Torpedoes are explosive-laden projectile weapons used in both surface warfare and anti-submarine warfare (ASW). Torpedoes are launched underwater, by submarines or naval mines, or above the surface, by ships or aircraft. Historically, torpedoes have not been used much in the Persian Gulf.
- Basics of Torpedoes
- Iran and Torpedoes
- Why No Torpedoes in the Strait?
Basics of Torpedoes
Caption: An MK-46 lightweight torpedo being fired by a surface warship
There are three basic parts of a torpedo; 1) a propulsion system, 2) a guidance system, and 3) a warhead.[i] Once fired, modern torpedoes use either active or passive sonar to identify the target. Upon reaching the target, they typically dive under the keel of the target ship before they detonate. The explosion sends a shockwave into the target and also creates a gas bubble that may flex the target as it rises, perhaps breaking the target's keel.
The torpedo's effectiveness depends on the success of its guidance system. Bathymetric and underwater environmental factors (e.g., water temperature and underwater currents) can hamper the effectiveness a torpedo's targeting technology. Furthermore, typical warship targets may deploy countermeasures such as noisemakers (decoys) and jammers that may confuse the torpedo's homing device.
Iran and Torpedoes
In April 2006 Iran conducted a series of military exercises in the Strait of Hormuz. Iran claimed to successfully test the "world's fastest underwater torpedo," called the Hoot. The Hoot is a "supercavitating" torpedo with a special nose designed to reduce its drag and increase its speed.[ii] Virtually undetectable to ships' radar systems,[iii] a supercavitating torpedo allegedly achieves speeds four times faster than standard torpedoes. While Iran claims to have developed the Hoot, experts speculate that the torpedo may be a Russian-built Shkval acquired from China or Kyrgyzstan.[iv]
Iran has not used torpedoes in any past conflict. During the Tanker War in the late 1980s, the Iranian navy did not operate submarines, the traditional mechanism for torpedo use, nor did they attempt to use surface vessels or aircraft to fire torpedoes.
Why No Torpedoes in the Strait?
There are several reasons why torpedoes should not be viewed as a significant threat to oil flows through the Strait of Hormuz. First and foremost, only a large-warhead "heavyweight" torpedo has a realistic chance of significantly damaging a 200,000-ton VLCC.[v] But their size and weight limits the types of military platforms that can fire heavyweight torpedoes to submarines, aircraft, and larger surface combatants. U.S. naval and air superiority are likely to prevent Iran from risking head-to-head engagements by trying to fire heavyweight torpedoes at oil tankers from its few dedicated military platforms. Furthermore, Iran only owns three Kilo-class submarines, all with less than perfect operational histories. It is also unlikely that Iran would risk using its limited submarine resources in undersea warfare with the U.S.; surreptitious mine deployment is probably more likely.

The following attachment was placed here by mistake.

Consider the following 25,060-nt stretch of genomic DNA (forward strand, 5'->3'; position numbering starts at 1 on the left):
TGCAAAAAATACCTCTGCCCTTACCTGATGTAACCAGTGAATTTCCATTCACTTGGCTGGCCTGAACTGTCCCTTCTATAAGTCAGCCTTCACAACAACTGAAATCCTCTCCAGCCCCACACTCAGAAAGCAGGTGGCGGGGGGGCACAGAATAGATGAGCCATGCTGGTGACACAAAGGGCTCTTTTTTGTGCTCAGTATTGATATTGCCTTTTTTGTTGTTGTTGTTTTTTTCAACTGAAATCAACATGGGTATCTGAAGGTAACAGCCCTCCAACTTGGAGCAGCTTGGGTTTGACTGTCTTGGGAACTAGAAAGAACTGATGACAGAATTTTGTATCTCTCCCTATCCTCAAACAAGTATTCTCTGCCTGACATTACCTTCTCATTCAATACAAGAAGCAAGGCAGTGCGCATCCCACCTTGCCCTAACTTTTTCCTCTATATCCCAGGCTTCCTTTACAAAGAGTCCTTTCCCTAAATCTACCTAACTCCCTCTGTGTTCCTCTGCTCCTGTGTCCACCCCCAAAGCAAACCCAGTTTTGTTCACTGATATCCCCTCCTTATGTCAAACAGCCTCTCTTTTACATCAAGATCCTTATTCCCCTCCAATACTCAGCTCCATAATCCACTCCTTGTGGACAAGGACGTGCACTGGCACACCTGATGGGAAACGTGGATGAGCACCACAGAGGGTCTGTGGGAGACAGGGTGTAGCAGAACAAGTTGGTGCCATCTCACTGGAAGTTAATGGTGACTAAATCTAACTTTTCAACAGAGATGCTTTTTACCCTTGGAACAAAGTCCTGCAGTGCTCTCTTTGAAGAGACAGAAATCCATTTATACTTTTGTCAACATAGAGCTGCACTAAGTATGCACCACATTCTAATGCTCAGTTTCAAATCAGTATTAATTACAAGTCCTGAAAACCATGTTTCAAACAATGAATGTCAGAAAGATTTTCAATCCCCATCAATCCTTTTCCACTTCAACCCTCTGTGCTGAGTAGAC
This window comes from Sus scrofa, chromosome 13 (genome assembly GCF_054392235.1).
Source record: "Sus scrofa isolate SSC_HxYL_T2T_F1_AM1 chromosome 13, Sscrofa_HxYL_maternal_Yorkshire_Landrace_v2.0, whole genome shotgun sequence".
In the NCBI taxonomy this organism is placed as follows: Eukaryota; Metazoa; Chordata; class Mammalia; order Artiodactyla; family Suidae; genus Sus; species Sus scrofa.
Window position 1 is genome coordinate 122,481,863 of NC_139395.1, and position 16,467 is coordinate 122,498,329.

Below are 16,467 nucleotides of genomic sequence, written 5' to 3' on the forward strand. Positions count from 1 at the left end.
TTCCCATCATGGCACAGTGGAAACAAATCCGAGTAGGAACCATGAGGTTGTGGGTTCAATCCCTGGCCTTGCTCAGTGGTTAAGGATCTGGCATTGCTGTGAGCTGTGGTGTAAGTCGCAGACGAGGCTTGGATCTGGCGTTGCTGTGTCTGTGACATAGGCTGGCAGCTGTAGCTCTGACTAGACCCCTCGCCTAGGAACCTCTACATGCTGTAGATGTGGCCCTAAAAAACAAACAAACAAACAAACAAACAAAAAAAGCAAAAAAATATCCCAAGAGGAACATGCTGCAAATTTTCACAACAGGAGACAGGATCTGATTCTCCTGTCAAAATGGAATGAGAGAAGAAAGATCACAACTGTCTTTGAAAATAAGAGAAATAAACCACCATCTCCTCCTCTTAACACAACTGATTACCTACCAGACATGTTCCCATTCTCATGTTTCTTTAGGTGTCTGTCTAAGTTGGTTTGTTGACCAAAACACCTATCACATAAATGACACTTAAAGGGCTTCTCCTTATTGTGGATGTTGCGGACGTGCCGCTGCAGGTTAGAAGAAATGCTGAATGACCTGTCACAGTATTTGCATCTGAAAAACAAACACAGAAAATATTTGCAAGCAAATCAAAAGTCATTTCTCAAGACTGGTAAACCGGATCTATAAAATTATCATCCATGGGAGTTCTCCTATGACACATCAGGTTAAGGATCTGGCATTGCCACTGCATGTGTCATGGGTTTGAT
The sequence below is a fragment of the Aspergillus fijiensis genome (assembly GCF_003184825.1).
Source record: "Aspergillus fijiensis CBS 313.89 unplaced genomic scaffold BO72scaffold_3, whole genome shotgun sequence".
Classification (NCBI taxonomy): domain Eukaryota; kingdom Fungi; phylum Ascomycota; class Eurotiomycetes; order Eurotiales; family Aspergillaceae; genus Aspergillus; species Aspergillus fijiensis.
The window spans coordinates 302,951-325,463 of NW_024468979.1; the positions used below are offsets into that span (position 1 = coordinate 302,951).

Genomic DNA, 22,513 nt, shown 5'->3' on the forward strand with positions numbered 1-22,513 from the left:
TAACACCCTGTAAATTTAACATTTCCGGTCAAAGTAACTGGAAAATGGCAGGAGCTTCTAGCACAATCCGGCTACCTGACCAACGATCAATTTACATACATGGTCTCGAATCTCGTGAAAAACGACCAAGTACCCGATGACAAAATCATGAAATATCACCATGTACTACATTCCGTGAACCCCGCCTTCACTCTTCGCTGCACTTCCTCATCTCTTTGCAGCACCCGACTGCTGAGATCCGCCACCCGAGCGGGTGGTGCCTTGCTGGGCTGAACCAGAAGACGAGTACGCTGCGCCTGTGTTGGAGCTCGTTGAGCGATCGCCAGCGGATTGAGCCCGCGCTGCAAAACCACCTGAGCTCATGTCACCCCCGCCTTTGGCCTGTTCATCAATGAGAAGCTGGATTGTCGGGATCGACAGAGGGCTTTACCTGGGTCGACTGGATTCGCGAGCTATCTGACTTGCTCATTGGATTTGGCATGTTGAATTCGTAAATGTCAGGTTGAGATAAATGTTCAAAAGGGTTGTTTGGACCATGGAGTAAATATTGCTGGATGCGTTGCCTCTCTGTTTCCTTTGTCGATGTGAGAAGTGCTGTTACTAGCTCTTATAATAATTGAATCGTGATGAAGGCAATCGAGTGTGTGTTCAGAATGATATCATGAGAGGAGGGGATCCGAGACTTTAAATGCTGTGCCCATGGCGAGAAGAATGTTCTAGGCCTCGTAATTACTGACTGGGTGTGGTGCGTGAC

Even if Iran possessed the necessary equipment and capabilities to fire heavyweight torpedoes, unusual sea floor clutter, complex thermal layers, and other bathymetric conditions in Persian Gulf waters severely hamper torpedos' targeting devices. [vi]
[i] E.W. Jolie, "A Brief History of U.S. Navy Torpedo Development," Newport Laboratory, (1978). Online. Available: http://www.hnsa.org/doc/jolie/index.htm. Accessed: October 21, 2007.
[ii] Polmar, Norman, Cold War Submarines: The Design and Construction of US and Soviet Submarines (2004).
[iii] Peter Godspeed, "Iran Flexes its Military Muscle: Holy Prophet war games serve as warning to West," National Post Canada (April 5, 2006), p. A13.
[iv] Ali Akbar Dareini, "Iran Says it Can Handle Any Invasion," The Associated Press (April 4, 2006).
[v] John R. Benedict, "The Unraveling and Revitalization of U.S. Navy antisubmarine warfare," Naval War College Review, 58.2 (Spring 2005), p. 29.
[vi] John R. Benedict, "The Unraveling and Revitalization of U.S. Navy antisubmarine warfare," Naval War College Review, 58.2 (Spring 2005), p. 29.